Of course, the gleeful piling on played into the desire to characterize Biden as incompetent and weak, even if it meant ignoring context. Hear anyone mention that Trump insisted in 2019 that ISIS was all gone? How about Trump providing the Taliban a year and 5,000 former prisoners for its takeover? What about Trump’s gutting of State Department staff or the freezing of special immigrant visas for Afghan refugees?

“The buck stops with me,” Biden said from the beginning, talking like a responsible adult, even when he knew there would be tough and probably deadly days ahead.

But that was all this self-serving crowd—looking for a political angle rather than acknowledging the complicated reality of ending a failed, unpopular war—needed to take down Biden. He would bungle the evacuation, they assumed. That was before nearly 100,000 people were evacuated in an airlift that has dwarfed the number of Americans and South Vietnamese (over 7,000) who were helicoptered out of Saigon in 1975.

We cannot underestimate the danger. Yesterday’s attack made that clear. As General Frank McKenzie, commander of US Central Command noted, describing the high-risk, hands-on screening process: “This is close up war…The breath of the person you are searching is upon you…Please remember we have screened over 104,000 people.”

Nor can we let the voices determined to sow doubt about the ability of the US president to finish this grim job and the capacity of his team to recognize the threat they are facing. They have been warning for days that ISIS-K, what Biden described as a terrorist affiliate of ISIS and a sworn enemy of the Taliban, is a clear and present danger.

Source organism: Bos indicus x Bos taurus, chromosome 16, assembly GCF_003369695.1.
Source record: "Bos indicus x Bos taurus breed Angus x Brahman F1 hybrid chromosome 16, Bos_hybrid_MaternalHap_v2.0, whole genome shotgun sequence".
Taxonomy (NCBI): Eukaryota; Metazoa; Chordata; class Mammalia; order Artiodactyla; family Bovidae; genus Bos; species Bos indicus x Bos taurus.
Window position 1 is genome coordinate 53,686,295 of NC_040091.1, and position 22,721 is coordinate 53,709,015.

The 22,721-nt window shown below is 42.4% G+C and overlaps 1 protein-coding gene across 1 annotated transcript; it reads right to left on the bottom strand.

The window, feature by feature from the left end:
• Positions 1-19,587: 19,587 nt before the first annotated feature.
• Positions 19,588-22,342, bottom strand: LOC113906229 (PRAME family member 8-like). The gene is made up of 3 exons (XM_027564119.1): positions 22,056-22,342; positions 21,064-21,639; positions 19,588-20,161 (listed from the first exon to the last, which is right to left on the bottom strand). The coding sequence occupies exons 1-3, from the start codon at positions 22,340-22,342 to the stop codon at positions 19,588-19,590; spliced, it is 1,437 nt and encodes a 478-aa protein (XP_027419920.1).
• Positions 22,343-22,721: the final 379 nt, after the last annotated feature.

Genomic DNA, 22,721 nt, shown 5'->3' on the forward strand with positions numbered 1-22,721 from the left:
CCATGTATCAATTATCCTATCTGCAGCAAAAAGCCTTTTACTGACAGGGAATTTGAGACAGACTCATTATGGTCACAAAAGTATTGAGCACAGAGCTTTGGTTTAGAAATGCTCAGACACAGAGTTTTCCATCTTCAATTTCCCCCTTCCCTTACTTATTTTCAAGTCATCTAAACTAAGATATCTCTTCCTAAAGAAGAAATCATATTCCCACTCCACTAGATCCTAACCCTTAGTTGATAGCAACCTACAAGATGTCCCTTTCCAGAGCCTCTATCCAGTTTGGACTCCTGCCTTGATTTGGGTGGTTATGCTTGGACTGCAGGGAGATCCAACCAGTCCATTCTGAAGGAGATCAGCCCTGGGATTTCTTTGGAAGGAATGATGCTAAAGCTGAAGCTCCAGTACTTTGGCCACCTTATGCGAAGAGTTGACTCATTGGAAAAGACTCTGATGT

“Every day we are on the ground,” Biden said on Tuesday, “is another day we know ISIS-K is seeking to target the airport and attack both the US and Allied forces and innocent civilians.”

After Thursday’s attack, President Biden left little doubt about his mindset, even as they head toward the stated August 31 deadline to depart: “We will not be deterred by terrorists…To those who carried out this attack, as well as anyone who wishes America harm, know this: We will not forgive. We will not forget. We will hunt you down and make you pay.”

I leave you with a flashback from 2003. That was when the Dixie Chicks, who had become the top-selling female band of all time after releasing three albums, became a target of hatred by Republicans and the country music world when singer Natalie Maines uttered two sentences during a concert in London.

“Just so you know, we’re on the good side with y’all,” she said two weeks before the launch of the Iraq war. “We do not want this war, this violence, and we’re ashamed that the President of the United States is from Texas.”

The result after the news spread? Their shows were boycotted, their CDs destroyed, their songs banned from country radio and, worst of all, Maines faced death threats.

Let that be a reminder of the virulent, one-sided “patriotism”—the assumption that when Republican President George W. Bush was planning to go to war, nary a word of criticism should be uttered, especially on foreign soil.

Flash forward to today—when a Democratic president is seeking to end a disastrous war—many of those same folks think there’s nothing wrong with trashing the actions of the Commander-in-Chief. As we saw yesterday, even as American troops face a life-and-death struggle, some think it’s more important to point fingers and score political points than acknowledge acts of courage, recognize the complexity and honor the fallen.


Find value in this writing? I hope you’ll become a paid subscriber.